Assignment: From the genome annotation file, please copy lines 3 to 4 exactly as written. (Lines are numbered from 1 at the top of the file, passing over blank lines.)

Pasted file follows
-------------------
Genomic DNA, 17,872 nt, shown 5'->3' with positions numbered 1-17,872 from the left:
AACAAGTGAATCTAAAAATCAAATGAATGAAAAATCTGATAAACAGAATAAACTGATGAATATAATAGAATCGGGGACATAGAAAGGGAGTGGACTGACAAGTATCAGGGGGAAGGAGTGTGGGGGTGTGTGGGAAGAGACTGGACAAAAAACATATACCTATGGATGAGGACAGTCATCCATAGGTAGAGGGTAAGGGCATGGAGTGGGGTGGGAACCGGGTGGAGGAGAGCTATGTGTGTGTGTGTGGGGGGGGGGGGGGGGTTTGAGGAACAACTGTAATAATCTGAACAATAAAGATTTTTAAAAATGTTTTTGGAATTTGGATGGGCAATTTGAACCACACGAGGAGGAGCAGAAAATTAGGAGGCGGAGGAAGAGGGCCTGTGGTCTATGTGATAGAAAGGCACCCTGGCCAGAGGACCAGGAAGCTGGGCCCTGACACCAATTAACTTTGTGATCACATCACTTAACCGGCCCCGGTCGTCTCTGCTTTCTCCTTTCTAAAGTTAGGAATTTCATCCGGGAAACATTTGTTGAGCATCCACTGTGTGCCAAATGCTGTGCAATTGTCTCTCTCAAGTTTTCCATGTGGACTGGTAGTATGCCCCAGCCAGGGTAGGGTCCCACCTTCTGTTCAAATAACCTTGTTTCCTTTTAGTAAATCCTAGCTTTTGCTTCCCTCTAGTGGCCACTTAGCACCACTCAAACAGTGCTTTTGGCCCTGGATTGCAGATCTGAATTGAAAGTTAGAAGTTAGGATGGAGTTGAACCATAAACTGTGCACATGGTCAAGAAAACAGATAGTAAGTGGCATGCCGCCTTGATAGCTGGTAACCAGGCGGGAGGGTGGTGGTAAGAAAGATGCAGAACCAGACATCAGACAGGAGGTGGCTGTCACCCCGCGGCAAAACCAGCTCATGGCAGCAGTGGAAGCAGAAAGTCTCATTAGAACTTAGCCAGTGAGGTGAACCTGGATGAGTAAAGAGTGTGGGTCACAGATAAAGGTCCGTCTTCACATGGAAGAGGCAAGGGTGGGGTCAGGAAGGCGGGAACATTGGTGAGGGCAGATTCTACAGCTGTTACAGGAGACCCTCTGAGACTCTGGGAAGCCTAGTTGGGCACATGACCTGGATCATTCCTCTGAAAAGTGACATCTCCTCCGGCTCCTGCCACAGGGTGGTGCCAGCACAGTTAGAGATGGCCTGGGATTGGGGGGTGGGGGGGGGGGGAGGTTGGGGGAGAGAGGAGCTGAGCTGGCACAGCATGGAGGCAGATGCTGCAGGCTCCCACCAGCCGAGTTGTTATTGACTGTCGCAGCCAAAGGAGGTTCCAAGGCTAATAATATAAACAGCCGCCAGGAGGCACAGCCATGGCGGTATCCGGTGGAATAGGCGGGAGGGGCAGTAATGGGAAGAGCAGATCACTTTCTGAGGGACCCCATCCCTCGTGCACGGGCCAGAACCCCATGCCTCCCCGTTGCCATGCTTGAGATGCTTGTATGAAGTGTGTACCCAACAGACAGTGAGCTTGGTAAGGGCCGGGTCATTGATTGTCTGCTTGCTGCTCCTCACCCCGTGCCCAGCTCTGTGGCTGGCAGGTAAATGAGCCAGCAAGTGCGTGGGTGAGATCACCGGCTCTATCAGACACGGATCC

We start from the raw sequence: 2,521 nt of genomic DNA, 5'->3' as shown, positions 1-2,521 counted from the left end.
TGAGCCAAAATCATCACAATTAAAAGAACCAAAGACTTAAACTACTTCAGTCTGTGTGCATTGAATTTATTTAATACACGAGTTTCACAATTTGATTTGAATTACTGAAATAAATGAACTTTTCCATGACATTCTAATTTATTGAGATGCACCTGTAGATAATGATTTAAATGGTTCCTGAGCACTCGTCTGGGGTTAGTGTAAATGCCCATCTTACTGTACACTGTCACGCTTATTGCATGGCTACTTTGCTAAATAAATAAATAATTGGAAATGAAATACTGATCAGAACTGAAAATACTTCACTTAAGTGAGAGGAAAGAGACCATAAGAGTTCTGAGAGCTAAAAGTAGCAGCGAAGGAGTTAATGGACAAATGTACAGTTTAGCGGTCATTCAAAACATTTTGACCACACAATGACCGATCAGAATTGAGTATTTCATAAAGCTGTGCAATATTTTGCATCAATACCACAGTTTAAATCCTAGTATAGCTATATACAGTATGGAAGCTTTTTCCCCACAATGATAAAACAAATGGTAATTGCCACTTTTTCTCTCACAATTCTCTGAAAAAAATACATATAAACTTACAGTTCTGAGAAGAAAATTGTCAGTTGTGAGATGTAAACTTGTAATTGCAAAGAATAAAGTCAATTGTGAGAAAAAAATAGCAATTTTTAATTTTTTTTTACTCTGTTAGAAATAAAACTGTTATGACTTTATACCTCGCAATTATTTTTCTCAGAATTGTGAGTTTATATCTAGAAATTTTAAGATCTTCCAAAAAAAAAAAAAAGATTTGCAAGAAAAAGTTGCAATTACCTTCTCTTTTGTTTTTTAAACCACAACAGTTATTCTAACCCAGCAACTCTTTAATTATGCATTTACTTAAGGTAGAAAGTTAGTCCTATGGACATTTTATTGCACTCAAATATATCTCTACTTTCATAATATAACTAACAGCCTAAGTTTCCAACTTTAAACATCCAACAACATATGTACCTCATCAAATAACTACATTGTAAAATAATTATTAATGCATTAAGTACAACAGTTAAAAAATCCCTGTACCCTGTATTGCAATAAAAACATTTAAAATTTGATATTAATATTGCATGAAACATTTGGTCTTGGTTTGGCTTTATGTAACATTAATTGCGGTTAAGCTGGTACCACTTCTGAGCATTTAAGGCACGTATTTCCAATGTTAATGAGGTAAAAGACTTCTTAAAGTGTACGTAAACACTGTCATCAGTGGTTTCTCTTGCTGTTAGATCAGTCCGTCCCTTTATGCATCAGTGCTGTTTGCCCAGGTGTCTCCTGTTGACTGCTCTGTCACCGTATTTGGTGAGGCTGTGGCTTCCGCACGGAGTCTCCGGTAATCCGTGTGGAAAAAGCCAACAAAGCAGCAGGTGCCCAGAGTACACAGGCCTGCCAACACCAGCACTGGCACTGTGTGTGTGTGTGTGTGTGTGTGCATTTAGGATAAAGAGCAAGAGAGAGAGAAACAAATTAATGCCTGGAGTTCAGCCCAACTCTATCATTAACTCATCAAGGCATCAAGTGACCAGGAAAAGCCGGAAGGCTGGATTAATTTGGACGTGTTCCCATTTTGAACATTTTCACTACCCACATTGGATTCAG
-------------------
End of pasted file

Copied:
We start from the raw sequence: 2,521 nt of genomic DNA, 5'->3' as shown, positions 1-2,521 counted from the left end.
TGAGCCAAAATCATCACAATTAAAAGAACCAAAGACTTAAACTACTTCAGTCTGTGTGCATTGAATTTATTTAATACACGAGTTTCACAATTTGATTTGAATTACTGAAATAAATGAACTTTTCCATGACATTCTAATTTATTGAGATGCACCTGTAGATAATGATTTAAATGGTTCCTGAGCACTCGTCTGGGGTTAGTGTAAATGCCCATCTTACTGTACACTGTCACGCTTATTGCATGGCTACTTTGCTAAATAAATAAATAATTGGAAATGAAATACTGATCAGAACTGAAAATACTTCACTTAAGTGAGAGGAAAGAGACCATAAGAGTTCTGAGAGCTAAAAGTAGCAGCGAAGGAGTTAATGGACAAATGTACAGTTTAGCGGTCATTCAAAACATTTTGACCACACAATGACCGATCAGAATTGAGTATTTCATAAAGCTGTGCAATATTTTGCATCAATACCACAGTTTAAATCCTAGTATAGCTATATACAGTATGGAAGCTTTTTCCCCACAATGATAAAACAAATGGTAATTGCCACTTTTTCTCTCACAATTCTCTGAAAAAAATACATATAAACTTACAGTTCTGAGAAGAAAATTGTCAGTTGTGAGATGTAAACTTGTAATTGCAAAGAATAAAGTCAATTGTGAGAAAAAAATAGCAATTTTTAATTTTTTTTTACTCTGTTAGAAATAAAACTGTTATGACTTTATACCTCGCAATTATTTTTCTCAGAATTGTGAGTTTATATCTAGAAATTTTAAGATCTTCCAAAAAAAAAAAAAAGATTTGCAAGAAAAAGTTGCAATTACCTTCTCTTTTGTTTTTTAAACCACAACAGTTATTCTAACCCAGCAACTCTTTAATTATGCATTTACTTAAGGTAGAAAGTTAGTCCTATGGACATTTTATTGCACTCAAATATATCTCTACTTTCATAATATAACTAACAGCCTAAGTTTCCAACTTTAAACATCCAACAACATATGTACCTCATCAAATAACTACATTGTAAAATAATTATTAATGCATTAAGTACAACAGTTAAAAAATCCCTGTACCCTGTATTGCAATAAAAACATTTAAAATTTGATATTAATATTGCATGAAACATTTGGTCTTGGTTTGGCTTTATGTAACATTAATTGCGGTTAAGCTGGTACCACTTCTGAGCATTTAAGGCACGTATTTCCAATGTTAATGAGGTAAAAGACTTCTTAAAGTGTACGTAAACACTGTCATCAGTGGTTTCTCTTGCTGTTAGATCAGTCCGTCCCTTTATGCATCAGTGCTGTTTGCCCAGGTGTCTCCTGTTGACTGCTCTGTCACCGTATTTGGTGAGGCTGTGGCTTCCGCACGGAGTCTCCGGTAATCCGTGTGGAAAAAGCCAACAAAGCAGCAGGTGCCCAGAGTACACAGGCCTGCCAACACCAGCACTGGCACTGTGTGTGTGTGTGTGTGTGTGTGCATTTAGGATAAAGAGCAAGAGAGAGAGAAACAAATTAATGCCTGGAGTTCAGCCCAACTCTATCATTAACTCATCAAGGCATCAAGTGACCAGGAAAAGCCGGAAGGCTGGATTAATTTGGACGTGTTCCCATTTTGAACATTTTCACTACCCACATTGGATTCAG